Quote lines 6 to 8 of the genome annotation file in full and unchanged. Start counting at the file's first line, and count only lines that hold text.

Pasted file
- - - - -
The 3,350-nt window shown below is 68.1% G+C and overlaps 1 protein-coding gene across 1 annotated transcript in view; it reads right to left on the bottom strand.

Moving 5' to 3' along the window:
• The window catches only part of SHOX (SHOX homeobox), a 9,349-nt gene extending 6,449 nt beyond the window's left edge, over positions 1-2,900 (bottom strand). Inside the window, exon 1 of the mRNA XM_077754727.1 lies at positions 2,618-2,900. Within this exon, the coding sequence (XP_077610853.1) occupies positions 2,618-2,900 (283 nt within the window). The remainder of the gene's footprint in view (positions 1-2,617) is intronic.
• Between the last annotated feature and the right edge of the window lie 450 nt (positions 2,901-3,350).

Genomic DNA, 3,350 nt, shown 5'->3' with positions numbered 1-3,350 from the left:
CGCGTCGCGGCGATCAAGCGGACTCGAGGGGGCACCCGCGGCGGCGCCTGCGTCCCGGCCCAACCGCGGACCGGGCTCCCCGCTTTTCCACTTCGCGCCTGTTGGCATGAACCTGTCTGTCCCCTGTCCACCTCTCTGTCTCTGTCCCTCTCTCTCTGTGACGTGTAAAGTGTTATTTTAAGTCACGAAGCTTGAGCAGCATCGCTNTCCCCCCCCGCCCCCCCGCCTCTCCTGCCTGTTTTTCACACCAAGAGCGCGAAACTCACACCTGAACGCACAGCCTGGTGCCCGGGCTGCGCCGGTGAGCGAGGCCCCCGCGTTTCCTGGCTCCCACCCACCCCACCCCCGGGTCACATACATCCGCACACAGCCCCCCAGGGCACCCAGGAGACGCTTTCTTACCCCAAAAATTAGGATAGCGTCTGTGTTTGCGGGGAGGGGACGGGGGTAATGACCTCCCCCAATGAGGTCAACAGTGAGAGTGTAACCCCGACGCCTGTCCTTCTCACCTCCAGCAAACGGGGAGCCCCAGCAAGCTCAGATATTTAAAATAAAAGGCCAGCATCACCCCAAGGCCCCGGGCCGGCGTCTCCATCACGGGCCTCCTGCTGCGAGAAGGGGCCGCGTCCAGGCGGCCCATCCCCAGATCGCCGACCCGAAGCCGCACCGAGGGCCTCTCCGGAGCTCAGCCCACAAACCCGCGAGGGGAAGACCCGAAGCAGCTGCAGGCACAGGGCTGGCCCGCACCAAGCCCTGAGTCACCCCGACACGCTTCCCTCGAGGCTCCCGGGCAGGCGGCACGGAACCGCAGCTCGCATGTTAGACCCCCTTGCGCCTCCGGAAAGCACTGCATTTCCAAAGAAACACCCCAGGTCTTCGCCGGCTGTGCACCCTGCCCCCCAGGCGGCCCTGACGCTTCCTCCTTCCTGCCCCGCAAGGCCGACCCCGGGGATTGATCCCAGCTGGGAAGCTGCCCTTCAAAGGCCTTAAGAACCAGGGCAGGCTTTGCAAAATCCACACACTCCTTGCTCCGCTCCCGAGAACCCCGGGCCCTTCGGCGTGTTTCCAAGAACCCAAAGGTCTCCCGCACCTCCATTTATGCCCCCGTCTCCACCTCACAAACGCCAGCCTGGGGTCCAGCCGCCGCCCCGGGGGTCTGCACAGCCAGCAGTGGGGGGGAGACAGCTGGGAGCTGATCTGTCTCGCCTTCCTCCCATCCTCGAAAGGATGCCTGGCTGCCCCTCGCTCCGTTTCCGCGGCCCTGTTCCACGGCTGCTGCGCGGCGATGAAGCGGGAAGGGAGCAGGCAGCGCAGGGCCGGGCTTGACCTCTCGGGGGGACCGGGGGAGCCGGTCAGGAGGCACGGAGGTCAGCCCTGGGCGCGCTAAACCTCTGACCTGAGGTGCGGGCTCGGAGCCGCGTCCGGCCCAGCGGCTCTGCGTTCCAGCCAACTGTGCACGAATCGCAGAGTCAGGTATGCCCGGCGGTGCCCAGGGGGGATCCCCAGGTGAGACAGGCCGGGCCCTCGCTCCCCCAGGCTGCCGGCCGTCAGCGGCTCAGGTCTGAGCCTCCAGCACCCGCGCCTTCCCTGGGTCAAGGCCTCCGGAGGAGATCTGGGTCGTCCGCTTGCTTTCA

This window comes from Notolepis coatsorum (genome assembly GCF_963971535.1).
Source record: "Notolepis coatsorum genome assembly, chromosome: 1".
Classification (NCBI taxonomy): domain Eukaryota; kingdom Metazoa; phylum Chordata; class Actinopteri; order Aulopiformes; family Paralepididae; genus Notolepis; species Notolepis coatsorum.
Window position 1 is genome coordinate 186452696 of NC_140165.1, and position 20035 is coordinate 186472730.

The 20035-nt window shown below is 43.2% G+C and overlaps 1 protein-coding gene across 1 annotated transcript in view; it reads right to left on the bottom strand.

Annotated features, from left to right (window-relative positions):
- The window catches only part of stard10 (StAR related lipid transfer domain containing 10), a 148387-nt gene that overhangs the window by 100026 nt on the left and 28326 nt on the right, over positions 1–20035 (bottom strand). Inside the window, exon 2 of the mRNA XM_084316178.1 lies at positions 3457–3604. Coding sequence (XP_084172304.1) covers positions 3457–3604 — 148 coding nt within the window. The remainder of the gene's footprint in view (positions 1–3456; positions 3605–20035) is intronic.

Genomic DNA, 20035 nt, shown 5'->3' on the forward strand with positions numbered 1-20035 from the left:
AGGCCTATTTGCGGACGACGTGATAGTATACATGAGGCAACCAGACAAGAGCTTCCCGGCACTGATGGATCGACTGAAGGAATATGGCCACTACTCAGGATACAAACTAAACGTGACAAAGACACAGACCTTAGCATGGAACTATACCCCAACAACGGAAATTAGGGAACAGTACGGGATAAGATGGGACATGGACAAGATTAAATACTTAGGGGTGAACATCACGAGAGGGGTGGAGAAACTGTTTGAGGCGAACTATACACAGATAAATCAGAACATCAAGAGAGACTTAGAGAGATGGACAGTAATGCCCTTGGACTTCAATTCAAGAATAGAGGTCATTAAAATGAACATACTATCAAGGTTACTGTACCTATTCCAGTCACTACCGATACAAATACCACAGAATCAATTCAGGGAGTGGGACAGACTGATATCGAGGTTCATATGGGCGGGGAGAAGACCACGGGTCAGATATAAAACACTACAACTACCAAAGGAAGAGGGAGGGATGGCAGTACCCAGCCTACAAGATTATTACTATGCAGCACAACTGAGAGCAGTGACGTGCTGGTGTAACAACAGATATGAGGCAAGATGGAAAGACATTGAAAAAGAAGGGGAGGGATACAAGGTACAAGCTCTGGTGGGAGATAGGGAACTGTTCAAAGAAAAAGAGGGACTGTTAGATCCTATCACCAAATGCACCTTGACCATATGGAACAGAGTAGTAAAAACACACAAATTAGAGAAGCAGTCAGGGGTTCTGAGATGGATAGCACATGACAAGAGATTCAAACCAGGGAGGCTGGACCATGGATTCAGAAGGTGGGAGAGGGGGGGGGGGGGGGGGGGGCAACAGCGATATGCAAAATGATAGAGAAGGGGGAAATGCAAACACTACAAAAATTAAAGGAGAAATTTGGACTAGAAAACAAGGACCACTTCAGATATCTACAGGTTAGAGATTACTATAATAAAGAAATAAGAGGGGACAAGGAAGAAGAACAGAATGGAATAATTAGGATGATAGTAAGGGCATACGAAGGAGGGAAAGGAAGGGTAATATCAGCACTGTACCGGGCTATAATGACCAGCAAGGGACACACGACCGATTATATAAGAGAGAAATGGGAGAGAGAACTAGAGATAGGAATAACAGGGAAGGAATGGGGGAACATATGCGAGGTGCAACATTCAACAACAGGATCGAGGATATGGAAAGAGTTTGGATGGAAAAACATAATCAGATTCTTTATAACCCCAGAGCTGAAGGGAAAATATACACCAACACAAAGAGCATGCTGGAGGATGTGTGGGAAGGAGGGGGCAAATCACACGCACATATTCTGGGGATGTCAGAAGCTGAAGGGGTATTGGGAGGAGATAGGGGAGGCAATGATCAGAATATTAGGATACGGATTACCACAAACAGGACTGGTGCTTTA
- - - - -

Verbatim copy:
CGCGTCGCGGCGATCAAGCGGACTCGAGGGGGCACCCGCGGCGGCGCCTGCGTCCCGGCCCAACCGCGGACCGGGCTCCCCGCTTTTCCACTTCGCGCCTGTTGGCATGAACCTGTCTGTCCCCTGTCCACCTCTCTGTCTCTGTCCCTCTCTCTCTGTGACGTGTAAAGTGTTATTTTAAGTCACGAAGCTTGAGCAGCATCGCTNTCCCCCCCCGCCCCCCCGCCTCTCCTGCCTGTTTTTCACACCAAGAGCGCGAAACTCACACCTGAACGCACAGCCTGGTGCCCGGGCTGCGCCGGTGAGCGAGGCCCCCGCGTTTCCTGGCTCCCACCCACCCCACCCCCGGGTCACATACATCCGCACACAGCCCCCCAGGGCACCCAGGAGACGCTTTCTTACCCCAAAAATTAGGATAGCGTCTGTGTTTGCGGGGAGGGGACGGGGGTAATGACCTCCCCCAATGAGGTCAACAGTGAGAGTGTAACCCCGACGCCTGTCCTTCTCACCTCCAGCAAACGGGGAGCCCCAGCAAGCTCAGATATTTAAAATAAAAGGCCAGCATCACCCCAAGGCCCCGGGCCGGCGTCTCCATCACGGGCCTCCTGCTGCGAGAAGGGGCCGCGTCCAGGCGGCCCATCCCCAGATCGCCGACCCGAAGCCGCACCGAGGGCCTCTCCGGAGCTCAGCCCACAAACCCGCGAGGGGAAGACCCGAAGCAGCTGCAGGCACAGGGCTGGCCCGCACCAAGCCCTGAGTCACCCCGACACGCTTCCCTCGAGGCTCCCGGGCAGGCGGCACGGAACCGCAGCTCGCATGTTAGACCCCCTTGCGCCTCCGGAAAGCACTGCATTTCCAAAGAAACACCCCAGGTCTTCGCCGGCTGTGCACCCTGCCCCCCAGGCGGCCCTGACGCTTCCTCCTTCCTGCCCCGCAAGGCCGACCCCGGGGATTGATCCCAGCTGGGAAGCTGCCCTTCAAAGGCCTTAAGAACCAGGGCAGGCTTTGCAAAATCCACACACTCCTTGCTCCGCTCCCGAGAACCCCGGGCCCTTCGGCGTGTTTCCAAGAACCCAAAGGTCTCCCGCACCTCCATTTATGCCCCCGTCTCCACCTCACAAACGCCAGCCTGGGGTCCAGCCGCCGCCCCGGGGGTCTGCACAGCCAGCAGTGGGGGGGAGACAGCTGGGAGCTGATCTGTCTCGCCTTCCTCCCATCCTCGAAAGGATGCCTGGCTGCCCCTCGCTCCGTTTCCGCGGCCCTGTTCCACGGCTGCTGCGCGGCGATGAAGCGGGAAGGGAGCAGGCAGCGCAGGGCCGGGCTTGACCTCTCGGGGGGACCGGGGGAGCCGGTCAGGAGGCACGGAGGTCAGCCCTGGGCGCGCTAAACCTCTGACCTGAGGTGCGGGCTCGGAGCCGCGTCCGGCCCAGCGGCTCTGCGTTCCAGCCAACTGTGCACGAATCGCAGAGTCAGGTATGCCCGGCGGTGCCCAGGGGGGATCCCCAGGTGAGACAGGCCGGGCCCTCGCTCCCCCAGGCTGCCGGCCGTCAGCGGCTCAGGTCTGAGCCTCCAGCACCCGCGCCTTCCCTGGGTCAAGGCCTCCGGAGGAGATCTGGGTCGTCCGCTTGCTTTCA

This window comes from Notolepis coatsorum (genome assembly GCF_963971535.1).
Source record: "Notolepis coatsorum genome assembly, chromosome: 1".